Continuing on our common ground, I joined him in a round of drinks and French fries at a bar that we had probably drank at on the same night on more than one occasion, without knowing it.  Maybe he had seen me drink Coke while my friend drank rounds of vodka tonics every Tuesday night when I was just nineteen.  Or maybe I had seen him lean up against the bar as he ordered a whiskey ginger back when I wasn’t yet able to stomach the stuff.  Maybe I had bumped into him as we squeezed between the tables and the bar on our way to the bathroom.
Sitting together at a table by the bar, we looked across the street to the university dorms and then we raised our glasses and toasted to all the sex we hadn’t yet had when we were that young.  As we talked I noticed he carried a heavily marked up copy of the short story he was working on in his back pocket.  From time to time he would take it out and set it on the table like it was a security blanket or childhood stuffed animal who's presence assured him that everything would be okay.  I liked him for that.  And I liked him for asking me what saved me.  And we both liked the way it sounded when I replied, “My writing, or at least the idea I have of it.”  And then we had both agreed that nights like this also saved us.  We liked the story potential – which might be why we didn’t exchange numbers or last names: we wanted to stick to the possibilities.
Later we stood outside the bar, looking across the street down Printers’ Row.  I took him in: his careful smile, his short dark hair, his thin black rimmed glasses and his pale blue button down shirt with a pen tucked into the pocket.  He wasn’t particularly handsome but he was interesting.  Maybe the best part was that he didn’t expect me to kiss him.  He was just looking for a story, the way I was just looking for a story, and I would have given it to even if he hadn’t bought me the gin and tonic that I had drank like it was the cure to my drunk-sick stomach and every bad night I been having in New York.   
I thought about asking him to walk around the corner of Polk and Dearborn with me so I could kiss him there against the old Dearborn Station.  And I meant to do it.  I looked at him and I almost opened my mouth and I was almost once again the girl who walked into another dark haired writer’s bedroom, sat atop his desk, and told him she could think of an interesting way to pass the time.  But I didn’t say anything.  And finally he stuck out his hand and thanked me for having a drink with him.  I thanked him too and I watched him walk away down Polk, and I wondered if I looked like that these days in New York: sad and strong and alone.  And I thought about what it means to grow up.  And I thought about Chicago.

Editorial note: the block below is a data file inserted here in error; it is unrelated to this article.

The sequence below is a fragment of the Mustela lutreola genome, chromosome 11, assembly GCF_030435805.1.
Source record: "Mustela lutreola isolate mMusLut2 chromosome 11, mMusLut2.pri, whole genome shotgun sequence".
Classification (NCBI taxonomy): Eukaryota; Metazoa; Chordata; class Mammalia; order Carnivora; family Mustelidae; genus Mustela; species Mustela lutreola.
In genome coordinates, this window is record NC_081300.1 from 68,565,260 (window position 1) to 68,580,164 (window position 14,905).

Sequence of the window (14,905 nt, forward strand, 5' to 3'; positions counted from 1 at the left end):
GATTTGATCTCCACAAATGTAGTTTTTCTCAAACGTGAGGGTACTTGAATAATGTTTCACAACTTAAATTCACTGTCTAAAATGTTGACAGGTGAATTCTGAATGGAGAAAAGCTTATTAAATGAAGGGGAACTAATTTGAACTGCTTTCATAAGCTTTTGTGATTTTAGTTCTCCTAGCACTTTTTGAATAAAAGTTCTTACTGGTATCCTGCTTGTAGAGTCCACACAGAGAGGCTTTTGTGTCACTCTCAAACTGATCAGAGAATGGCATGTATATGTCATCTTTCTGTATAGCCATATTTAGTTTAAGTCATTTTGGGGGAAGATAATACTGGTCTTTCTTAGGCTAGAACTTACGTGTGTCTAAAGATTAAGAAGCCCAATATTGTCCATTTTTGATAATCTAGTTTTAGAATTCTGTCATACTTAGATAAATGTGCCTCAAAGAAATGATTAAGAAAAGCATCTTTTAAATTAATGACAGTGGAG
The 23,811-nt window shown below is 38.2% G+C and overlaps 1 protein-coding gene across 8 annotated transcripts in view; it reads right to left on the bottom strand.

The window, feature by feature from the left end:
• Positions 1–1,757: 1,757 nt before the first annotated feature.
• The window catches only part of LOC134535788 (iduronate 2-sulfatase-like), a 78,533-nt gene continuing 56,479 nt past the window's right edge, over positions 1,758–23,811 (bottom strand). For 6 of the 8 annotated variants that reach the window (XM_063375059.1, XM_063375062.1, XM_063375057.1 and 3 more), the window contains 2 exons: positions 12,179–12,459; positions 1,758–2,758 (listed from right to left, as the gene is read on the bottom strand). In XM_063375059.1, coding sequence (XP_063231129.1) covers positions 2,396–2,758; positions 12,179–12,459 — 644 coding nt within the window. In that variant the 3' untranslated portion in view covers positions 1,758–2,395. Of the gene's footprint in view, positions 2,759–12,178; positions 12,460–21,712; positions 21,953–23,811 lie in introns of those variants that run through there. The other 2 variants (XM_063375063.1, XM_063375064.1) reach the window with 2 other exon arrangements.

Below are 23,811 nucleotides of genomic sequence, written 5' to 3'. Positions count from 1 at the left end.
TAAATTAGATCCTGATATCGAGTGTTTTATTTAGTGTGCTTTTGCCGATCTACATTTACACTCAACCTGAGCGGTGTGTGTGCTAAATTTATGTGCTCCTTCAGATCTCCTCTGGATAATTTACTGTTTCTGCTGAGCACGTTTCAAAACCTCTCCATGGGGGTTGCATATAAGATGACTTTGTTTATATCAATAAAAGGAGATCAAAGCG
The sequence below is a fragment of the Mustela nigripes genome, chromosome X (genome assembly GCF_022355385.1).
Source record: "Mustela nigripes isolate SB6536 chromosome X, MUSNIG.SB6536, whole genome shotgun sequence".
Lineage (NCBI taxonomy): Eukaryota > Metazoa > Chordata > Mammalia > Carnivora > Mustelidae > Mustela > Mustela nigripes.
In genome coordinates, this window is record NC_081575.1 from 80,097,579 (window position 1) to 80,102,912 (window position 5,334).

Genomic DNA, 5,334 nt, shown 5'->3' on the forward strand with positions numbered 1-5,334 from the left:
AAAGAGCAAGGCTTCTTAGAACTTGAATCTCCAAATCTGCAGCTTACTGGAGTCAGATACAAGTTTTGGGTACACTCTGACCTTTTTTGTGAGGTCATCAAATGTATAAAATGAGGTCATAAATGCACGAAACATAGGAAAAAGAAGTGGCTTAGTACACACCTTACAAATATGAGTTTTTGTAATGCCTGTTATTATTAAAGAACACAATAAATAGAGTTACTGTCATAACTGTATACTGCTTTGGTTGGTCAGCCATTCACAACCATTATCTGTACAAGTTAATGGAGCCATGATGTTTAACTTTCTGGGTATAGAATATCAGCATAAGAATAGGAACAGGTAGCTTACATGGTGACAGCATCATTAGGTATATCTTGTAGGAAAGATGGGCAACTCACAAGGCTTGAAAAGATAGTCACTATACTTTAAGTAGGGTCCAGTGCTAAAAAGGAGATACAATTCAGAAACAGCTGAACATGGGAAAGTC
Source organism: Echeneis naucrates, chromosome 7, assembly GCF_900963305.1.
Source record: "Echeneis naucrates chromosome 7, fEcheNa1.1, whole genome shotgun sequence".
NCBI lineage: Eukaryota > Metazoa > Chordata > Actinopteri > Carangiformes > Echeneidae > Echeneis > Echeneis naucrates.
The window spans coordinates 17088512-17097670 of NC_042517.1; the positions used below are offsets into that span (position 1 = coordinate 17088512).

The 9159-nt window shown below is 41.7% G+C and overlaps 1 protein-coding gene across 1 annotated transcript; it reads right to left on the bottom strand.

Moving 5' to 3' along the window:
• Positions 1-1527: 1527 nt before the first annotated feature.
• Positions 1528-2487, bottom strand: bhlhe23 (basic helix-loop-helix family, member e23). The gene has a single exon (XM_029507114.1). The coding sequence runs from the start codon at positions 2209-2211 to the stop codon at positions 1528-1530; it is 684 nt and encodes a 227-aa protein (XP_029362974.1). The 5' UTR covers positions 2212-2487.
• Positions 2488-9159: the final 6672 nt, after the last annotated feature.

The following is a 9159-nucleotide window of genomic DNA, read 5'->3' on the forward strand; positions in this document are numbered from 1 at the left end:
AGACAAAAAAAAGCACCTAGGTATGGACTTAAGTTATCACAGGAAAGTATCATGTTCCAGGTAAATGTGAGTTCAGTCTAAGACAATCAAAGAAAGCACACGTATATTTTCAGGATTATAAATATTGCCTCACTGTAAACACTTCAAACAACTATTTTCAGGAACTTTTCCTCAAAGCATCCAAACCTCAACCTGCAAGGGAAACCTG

Saturday, July 6, 2013

The Big One

Suddenly I realized that New York was my real life.  I wasn't Joan Didion or Carrie Bradshaw or Holly Golightly but I was Molly Shea Kruser having my second double gin and tonic at a JFK airport bar.  I had a couple friends, half a master's degree, a job, a room with a bed and books and just the right kinds of clothes that a young woman needs to get by in the city.  I was tough and manic.  I was functionally dysfunctional.  I enjoyed Christmas shopping with my boyfriend at Bloomingdale's instead of buying myself dishes or anything else remotely practical.  I thought taxis were sexy.  I preferred eating at a bar to cooking in my kitchen.  I preferred dancing to sleeping.  And I preferred brunch to any other meal.  And while I did not prefer being alone, New York seemed like the kind of place in which I wouldn't really have to be for long.  

And later, after my flight left New York and I arrived in the Midwest and in the presence of the family I hadn't seen in almost a year, I remembered an early September evening spent in Brooklyn.  The air was still warm and the sky was tinged with the golden purple hues of autumn.  It was a third date in what would soon become a relationship.  My date and I sat on a bench in Brooklyn Bridge Park, looking out at the Manhattan skyline.  He had called the city a knockout and I had wished he was referring to me. He told me he couldn't live anywhere other than New York because New York was the center of the world and that's where he needed to be. I had thought I had understood what he meant as I watched his eyes move between the skyline and my face.  He seemed larger than life to me then; strikingly tall, smart, loud, and surprisingly handsome.  The immensity of the hope and determination he had for life seemed too big to be able to exist anywhere other than that sparkling, noisy, expensive, smelly, glamorous city.  But maybe what I was actually seeing wasn't who he was, but who I was already beginning to love.  Or maybe that's how we all look -- all of us who move to New York because we are madly in love with possibilities.  But now, ten months later, I have a better understanding of what he meant then because now I would say the same thing:  I belong in New York because I wouldn't be content to belong anywhere else.